Where new writing finds its voice

Resurrecting the Carlyles

Jane Mornement


Jane Mornement enjoys a poke around the house of a long dead literary power couple

Late last year I found myself standing beside a tin bath belonging to a Victorian literary superstar, pondering the extraordinary pace of change in the last century and a half – and not just in the world of indoor plumbing. In these relaxed, socially mobile times, it’s hard to truly grasp the magnitude of Thomas Carlyle’s achievements. Born into a strict Calvinist family in the small rural community of Ecclefechan in southern Scotland, Carlyle was to die one of the most prominent figures of Victorian literature, revered by the likes of Dickens and Tennyson. Space was even made for him in Westminster Abbey, alongside such luminaries as Chaucer and Spenser (although in the end his wishes were respected, and he was buried back in Dumfries and Galloway, alongside his parents). In what is perhaps of sign of how deeply unfashionable all things gloomy and Victorian have become in recent years, despite his prolific output and the wealth of still-prominent figures he influenced, Carlyle has somehow slipped down the crack behind the literary sofa. But I think that this pen-wielding former maths teacher, who the ultimate sourpuss – Queen Victoria – declared rather ‘dour’, is ripe for resurrection. 

Born in 1795, Carlyle disappointed his stolidly religious family by refusing to become a preacher – and, to make matters worse, suffering a crisis of faith whilst at university in Edinburgh. It was this stubborn refusal to conform and his restless, questioning nature that made him the ideal spokesman for a generation struggling to come to terms with the scientific and political changes that were rapidly undermining traditional certainties.

In 1826, Carlyle married Jane Welsh, already a recognised raconteur and hostess who is one of history’s great correspondents (Jane’s friend Leslie Stephens told his daughter, Virginia Woolf: ‘Jane was the most wonderful letter writer in the English language.’). Despite the marriage apparently remaining unconsummated for reasons that remain obscure, it lasted, more or less happily, until Jane’s death in 1866. Carlyle considered his wife to be ‘beautiful, bright and earnest’, while she seems to have been mesmerised by his intellect, although she found him uncouth and clumsy. In fact, Jane made it clear that while she did not love her husband, she did respect him, and eventually became his greatest champion.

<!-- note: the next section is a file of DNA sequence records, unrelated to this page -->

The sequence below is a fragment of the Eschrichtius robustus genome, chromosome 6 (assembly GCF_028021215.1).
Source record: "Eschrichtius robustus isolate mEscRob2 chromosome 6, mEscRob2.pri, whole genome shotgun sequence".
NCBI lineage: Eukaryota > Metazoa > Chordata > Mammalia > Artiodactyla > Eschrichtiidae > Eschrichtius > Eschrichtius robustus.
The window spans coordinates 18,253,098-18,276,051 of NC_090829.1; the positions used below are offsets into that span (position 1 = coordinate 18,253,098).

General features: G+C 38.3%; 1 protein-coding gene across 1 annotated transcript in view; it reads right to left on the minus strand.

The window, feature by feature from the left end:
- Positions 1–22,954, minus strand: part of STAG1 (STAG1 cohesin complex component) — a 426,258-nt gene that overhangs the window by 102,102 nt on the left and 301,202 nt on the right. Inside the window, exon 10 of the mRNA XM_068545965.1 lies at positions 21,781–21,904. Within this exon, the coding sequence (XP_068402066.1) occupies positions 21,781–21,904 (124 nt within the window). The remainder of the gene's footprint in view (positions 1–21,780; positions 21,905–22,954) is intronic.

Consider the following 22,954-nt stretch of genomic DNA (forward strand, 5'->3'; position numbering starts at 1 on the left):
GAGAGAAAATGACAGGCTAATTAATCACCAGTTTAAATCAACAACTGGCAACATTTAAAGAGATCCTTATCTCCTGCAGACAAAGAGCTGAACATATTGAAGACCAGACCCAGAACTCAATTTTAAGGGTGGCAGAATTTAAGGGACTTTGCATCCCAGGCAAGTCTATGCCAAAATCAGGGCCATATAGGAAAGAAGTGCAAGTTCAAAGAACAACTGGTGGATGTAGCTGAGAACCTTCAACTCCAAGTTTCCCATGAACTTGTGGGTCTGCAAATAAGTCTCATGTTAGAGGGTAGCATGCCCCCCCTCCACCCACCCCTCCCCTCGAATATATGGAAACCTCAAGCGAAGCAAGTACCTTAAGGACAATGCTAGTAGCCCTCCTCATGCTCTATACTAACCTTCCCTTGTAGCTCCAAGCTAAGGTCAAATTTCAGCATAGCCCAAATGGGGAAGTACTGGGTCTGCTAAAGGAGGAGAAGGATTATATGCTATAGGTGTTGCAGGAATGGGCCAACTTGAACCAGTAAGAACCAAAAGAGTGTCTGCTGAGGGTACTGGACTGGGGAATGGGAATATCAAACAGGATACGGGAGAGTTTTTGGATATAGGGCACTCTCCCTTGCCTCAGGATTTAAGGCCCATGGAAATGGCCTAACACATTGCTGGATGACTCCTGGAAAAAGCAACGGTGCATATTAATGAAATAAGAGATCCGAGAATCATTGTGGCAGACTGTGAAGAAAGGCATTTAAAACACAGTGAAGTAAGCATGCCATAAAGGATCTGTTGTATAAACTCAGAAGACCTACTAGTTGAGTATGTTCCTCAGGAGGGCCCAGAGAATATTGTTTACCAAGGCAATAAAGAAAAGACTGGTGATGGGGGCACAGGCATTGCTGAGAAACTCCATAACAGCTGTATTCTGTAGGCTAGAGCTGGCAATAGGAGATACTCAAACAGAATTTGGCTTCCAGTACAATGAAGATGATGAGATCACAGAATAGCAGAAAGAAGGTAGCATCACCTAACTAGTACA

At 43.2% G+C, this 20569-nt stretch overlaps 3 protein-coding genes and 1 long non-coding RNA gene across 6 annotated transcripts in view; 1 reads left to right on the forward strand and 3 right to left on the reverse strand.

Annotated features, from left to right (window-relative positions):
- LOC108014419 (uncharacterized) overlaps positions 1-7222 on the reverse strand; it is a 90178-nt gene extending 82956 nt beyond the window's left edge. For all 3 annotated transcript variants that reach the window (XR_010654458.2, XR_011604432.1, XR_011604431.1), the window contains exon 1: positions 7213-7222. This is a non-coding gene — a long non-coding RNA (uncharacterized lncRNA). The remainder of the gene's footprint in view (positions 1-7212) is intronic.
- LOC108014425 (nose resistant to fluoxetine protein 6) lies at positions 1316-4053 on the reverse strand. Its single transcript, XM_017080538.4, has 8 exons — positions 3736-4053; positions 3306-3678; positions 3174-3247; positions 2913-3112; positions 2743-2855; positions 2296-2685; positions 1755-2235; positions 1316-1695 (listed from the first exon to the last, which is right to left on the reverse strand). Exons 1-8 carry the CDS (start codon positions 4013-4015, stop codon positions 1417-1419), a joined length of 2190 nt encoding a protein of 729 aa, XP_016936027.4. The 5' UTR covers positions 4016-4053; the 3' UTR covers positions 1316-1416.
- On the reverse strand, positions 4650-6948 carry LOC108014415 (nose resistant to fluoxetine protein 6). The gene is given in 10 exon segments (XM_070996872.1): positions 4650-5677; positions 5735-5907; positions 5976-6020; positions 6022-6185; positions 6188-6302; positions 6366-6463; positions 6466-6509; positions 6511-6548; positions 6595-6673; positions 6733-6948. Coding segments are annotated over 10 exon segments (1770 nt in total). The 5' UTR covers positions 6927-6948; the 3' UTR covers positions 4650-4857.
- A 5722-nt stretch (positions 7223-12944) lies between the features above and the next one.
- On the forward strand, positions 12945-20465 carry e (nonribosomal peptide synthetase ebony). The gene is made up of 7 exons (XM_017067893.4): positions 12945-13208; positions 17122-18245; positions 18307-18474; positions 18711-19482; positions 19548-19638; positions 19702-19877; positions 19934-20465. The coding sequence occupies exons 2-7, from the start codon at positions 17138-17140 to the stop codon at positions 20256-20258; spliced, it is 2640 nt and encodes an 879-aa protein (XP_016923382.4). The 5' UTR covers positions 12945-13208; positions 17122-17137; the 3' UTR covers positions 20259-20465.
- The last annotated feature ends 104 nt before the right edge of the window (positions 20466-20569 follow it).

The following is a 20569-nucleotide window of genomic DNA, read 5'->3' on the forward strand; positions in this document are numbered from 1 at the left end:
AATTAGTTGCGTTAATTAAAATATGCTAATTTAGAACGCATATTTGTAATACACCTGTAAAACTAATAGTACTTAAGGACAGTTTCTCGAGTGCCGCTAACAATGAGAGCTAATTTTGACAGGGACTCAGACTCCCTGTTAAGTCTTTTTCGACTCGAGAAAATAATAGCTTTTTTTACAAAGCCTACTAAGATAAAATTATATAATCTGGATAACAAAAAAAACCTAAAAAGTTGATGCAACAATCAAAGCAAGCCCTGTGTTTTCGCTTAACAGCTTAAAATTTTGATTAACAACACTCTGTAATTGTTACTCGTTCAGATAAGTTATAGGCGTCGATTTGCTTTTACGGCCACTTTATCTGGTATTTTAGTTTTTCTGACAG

The couple moved from Scotland to London in 1834 and set up home at 5 (now 24) Cheyne Row in Chelsea. As Carlyle’s notoriety grew – following the publication of Sartor Resartus in 1833–4 and the two-volume The French Revolution: A History in 1837 – the Carlyles became the toast of London, with Dickens, Tennyson, Browning, Ruskin and George Eliot clamouring for invitations to the poky Queen Anne house in then-unfashionable Chelsea to discuss the matters of the day in the art-filled first-floor library. Frédéric Chopin even popped in to tinkle the ivories in the Carlyles’s drawing room.

Nowadays the visitors, if less august, are no less enthusiastic. The five-floor house is maintained by the National Trust (it reopens in March and is well worth a visit), and provides an unusually vivid glimpse into Victorian life. Like many of their contemporaries, the Carlyles did not own their home, but rented it for the princely sum of £35 a year. The property may have been considered compact by many, but Carlyle found it perfect: ‘On the whole a most massive, roomy, sufficient old house with places, for example, to hang, say, three dozen hats or cloaks,’ he enthused.